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OSHO Online Library   »   The Books   »   The Dhammapada: The Way of the Buddha, Vol. 7
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Chapter 7: The Silence of a Song

That is Buddha’s very significant contribution, his emphasis on awareness.

Silence becomes secondary, silence becomes a by-product. One does not make silence a goal - the goal is awareness. If you take care of the rosebush, if you give it the right amount of water, sun and shade, roses are bound to come in their own time. You need not be worried about the roses. Silence is a rose, awareness is the rosebush. You take care of the rosebush, don’t be too much concerned about the rose. If you are too much concerned about the rose without thinking about the rosebush, there is every possibility you will purchase some plastic roseflowers. A practiced silence is a plastic phenomenon, it is false, pseudo, deceiving others and deceiving yourself.

Silence cannot make a master out of a fool. And what does Buddha mean by a fool? Who is foolish? He does not mean the unknowledgeable person, he does not mean the uneducated, uncultured. The fool can be very much cultured. The fool can have a PhD, the fool may have accumulated great knowledge, learning. In fact, fools are known to do such things, for the simple reason that they are afraid of their own foolishness and want to cover it up. A PhD, a DLitt becomes a good cover.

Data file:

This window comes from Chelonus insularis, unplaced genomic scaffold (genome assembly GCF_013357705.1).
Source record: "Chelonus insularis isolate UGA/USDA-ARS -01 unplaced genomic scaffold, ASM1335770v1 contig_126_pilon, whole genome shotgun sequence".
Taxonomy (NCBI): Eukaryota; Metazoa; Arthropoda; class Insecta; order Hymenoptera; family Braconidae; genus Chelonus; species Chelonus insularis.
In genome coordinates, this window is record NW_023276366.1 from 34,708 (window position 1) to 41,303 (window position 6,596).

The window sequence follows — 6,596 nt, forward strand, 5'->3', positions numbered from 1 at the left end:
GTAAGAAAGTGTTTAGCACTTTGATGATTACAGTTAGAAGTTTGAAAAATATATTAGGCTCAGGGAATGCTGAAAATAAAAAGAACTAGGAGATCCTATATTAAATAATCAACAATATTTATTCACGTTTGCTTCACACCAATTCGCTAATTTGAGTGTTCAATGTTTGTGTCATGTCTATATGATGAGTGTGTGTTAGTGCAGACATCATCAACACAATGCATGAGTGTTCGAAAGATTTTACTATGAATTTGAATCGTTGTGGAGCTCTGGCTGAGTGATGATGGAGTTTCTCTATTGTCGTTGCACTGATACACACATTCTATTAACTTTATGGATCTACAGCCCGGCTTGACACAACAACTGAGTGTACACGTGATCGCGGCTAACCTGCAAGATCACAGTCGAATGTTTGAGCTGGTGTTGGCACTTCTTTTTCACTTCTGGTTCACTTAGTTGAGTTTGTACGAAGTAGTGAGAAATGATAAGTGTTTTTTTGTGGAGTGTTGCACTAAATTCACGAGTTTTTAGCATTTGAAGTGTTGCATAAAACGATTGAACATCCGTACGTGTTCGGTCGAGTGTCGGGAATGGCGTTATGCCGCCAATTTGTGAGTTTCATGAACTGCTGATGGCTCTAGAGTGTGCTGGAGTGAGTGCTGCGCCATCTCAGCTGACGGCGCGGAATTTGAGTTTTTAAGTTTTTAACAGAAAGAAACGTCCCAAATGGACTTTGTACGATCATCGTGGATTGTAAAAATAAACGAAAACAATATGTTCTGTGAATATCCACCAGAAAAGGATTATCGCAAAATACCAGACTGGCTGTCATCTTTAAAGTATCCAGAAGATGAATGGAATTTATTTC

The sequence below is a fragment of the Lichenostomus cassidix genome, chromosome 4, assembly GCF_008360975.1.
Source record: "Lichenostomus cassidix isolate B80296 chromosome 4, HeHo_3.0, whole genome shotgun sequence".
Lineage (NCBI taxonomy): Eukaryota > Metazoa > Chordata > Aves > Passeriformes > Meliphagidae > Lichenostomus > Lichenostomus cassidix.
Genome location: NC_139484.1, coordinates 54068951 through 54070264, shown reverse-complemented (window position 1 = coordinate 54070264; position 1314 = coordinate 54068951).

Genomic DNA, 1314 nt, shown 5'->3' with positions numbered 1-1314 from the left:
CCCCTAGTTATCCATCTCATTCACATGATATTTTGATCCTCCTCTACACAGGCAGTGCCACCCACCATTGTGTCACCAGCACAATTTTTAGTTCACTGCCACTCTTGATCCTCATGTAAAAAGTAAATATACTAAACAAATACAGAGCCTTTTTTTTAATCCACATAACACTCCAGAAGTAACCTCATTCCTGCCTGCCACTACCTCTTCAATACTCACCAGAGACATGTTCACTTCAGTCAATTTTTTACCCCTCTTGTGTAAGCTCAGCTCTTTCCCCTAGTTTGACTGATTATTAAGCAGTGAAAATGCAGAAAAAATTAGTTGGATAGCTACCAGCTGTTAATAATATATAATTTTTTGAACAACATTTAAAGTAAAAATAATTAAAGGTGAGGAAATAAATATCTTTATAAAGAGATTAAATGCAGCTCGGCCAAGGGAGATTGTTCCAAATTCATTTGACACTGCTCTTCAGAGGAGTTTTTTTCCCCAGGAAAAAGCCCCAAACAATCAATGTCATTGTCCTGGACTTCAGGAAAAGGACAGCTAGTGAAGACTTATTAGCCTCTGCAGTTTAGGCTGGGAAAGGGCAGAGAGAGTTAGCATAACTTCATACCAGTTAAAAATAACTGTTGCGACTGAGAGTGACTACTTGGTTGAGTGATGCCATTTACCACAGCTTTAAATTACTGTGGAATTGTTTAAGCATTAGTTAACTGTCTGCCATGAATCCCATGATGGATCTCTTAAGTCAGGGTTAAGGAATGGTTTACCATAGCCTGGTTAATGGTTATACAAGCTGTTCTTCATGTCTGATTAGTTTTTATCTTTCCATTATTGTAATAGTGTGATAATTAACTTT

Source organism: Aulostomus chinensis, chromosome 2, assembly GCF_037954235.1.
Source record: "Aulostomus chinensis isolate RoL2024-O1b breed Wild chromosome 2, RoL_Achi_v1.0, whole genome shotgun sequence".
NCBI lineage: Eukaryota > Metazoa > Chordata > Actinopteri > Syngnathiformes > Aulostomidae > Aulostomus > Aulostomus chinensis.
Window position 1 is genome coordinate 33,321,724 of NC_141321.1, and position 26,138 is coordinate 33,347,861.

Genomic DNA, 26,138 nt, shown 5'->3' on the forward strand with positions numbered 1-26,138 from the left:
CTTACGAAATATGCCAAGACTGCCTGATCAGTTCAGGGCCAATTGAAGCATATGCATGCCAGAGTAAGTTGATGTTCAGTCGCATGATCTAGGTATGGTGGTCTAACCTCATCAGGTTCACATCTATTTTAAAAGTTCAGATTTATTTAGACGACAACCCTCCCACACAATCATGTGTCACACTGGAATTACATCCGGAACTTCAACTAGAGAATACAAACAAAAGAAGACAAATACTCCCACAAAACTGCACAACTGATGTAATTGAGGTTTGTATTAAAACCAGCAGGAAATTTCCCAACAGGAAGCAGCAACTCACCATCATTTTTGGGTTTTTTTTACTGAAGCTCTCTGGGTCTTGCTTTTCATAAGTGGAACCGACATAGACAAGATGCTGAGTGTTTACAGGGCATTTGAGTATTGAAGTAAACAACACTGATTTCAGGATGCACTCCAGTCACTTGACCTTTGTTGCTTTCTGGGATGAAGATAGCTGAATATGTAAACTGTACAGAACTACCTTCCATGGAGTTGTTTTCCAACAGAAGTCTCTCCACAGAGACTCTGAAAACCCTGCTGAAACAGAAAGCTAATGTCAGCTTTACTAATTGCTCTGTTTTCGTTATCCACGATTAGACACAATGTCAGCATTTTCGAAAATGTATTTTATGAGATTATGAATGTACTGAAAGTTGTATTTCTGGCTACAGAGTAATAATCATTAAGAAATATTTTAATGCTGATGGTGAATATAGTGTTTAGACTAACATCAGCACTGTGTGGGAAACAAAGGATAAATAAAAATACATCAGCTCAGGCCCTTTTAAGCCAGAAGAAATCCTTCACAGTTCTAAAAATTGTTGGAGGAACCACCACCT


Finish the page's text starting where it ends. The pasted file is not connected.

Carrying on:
The fool becomes a great philosopher, a great scholar. Instead of knowing he becomes knowledgeable. Instead of seeing light he knows more about light. And slowly, slowly he convinces himself that knowing about light is knowing light, knowing about God is knowing God, knowing about love is knowing love. It is not so. He remains confined to the empty words. He will be verbose, he may know fine words. He may use language skillfully, he may use logic to prove his ideology, he may be a skillful logician. But nothing of these things changes his foolishness, he remains a fool all the same.

Then what is foolishness? The word that Buddha uses, the original word, is mulha, which has been translated as the “fool.” In fact it should be translated as “one who lives in unconsciousness,” one who lives like a sleepwalker, who lives mechanically, who goes on moving through many things, but all his gestures are empty. He lives without knowing why, he goes on rushing without knowing where. He is not even aware of who he is - he has not tasted his own consciousness. And because his inner being is in darkness, he remains foolish in whatsoever he tries to do. His knowledge, his learning, his scholarship, are of no avail.

One who lives unconsciously, like a somnambulist, is a fool; one who lives consciously starts changing from foolishness towards wisdom. Again let me remind you: wisdom is not knowledge. Wisdom is consciousness, and the man who attains to the perfection of wisdom, perfection of consciousness, is called a master by the Buddha. Silence cannot make a master out of a fool.

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